The shoulder is a unique anatomical structure with an extraordinary range of motion (ROM) that allows us to interact with our environment. A loss of mobility of this joint will cause significant morbidity. Adhesive capsulitis is a poorly understood musculoskeletal condition that can be disabling.
Symptoms and signs of a frozen shoulder include pain, stiffness, and loss of range of motion of the shoulder. Treatment for frozen shoulder involves range-of-motion exercises and, sometimes, corticosteroids and numbing medications injected into the joint capsule. In a small percentage of cases, arthroscopic surgery may be indicated to loosen the joint capsule so that it can move more freely. Treatment for frozen shoulder usually starts with nonsteroidal anti-inflammatory drugs (NSAIDs) and application of heat to the affected area.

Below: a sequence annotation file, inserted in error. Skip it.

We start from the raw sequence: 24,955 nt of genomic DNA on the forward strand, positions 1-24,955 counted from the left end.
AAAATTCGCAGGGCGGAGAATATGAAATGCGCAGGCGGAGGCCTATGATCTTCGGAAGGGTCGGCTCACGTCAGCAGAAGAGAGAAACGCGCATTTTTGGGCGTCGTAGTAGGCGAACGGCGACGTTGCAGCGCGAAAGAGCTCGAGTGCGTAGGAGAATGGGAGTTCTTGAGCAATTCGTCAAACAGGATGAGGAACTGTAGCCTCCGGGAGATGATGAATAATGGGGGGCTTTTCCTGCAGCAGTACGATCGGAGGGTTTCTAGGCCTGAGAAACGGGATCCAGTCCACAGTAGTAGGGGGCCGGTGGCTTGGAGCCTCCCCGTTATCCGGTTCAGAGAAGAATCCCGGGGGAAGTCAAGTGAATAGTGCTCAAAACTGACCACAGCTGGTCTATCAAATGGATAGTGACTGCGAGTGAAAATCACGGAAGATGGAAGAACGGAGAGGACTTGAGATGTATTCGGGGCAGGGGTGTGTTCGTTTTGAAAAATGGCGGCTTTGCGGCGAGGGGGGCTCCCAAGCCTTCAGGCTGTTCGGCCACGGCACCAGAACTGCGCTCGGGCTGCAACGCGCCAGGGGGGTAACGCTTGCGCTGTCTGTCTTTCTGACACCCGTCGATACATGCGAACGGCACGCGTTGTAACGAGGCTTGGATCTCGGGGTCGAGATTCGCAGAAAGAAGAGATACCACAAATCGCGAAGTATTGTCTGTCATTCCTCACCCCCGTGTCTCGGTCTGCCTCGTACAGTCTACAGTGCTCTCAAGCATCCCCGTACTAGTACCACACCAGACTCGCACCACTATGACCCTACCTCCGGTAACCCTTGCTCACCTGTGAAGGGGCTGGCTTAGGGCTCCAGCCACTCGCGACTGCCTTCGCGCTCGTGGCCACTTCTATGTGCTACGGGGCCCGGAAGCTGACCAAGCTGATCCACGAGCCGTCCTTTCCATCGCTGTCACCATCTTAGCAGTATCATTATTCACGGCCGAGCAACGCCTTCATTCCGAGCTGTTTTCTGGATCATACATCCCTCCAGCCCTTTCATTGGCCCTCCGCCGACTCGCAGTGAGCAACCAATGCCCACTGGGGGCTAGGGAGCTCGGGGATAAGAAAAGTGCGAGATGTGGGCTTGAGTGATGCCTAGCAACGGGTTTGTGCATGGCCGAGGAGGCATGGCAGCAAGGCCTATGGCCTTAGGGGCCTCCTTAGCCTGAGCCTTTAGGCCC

The prevalence of frozen shoulder is estimated to be 2 to 5 percent of the general population . The condition is most common in the fifth and sixth decades of life, with the peak age in the mid-50s. Onset before the age of 40 is rare. Women are more often affected than men.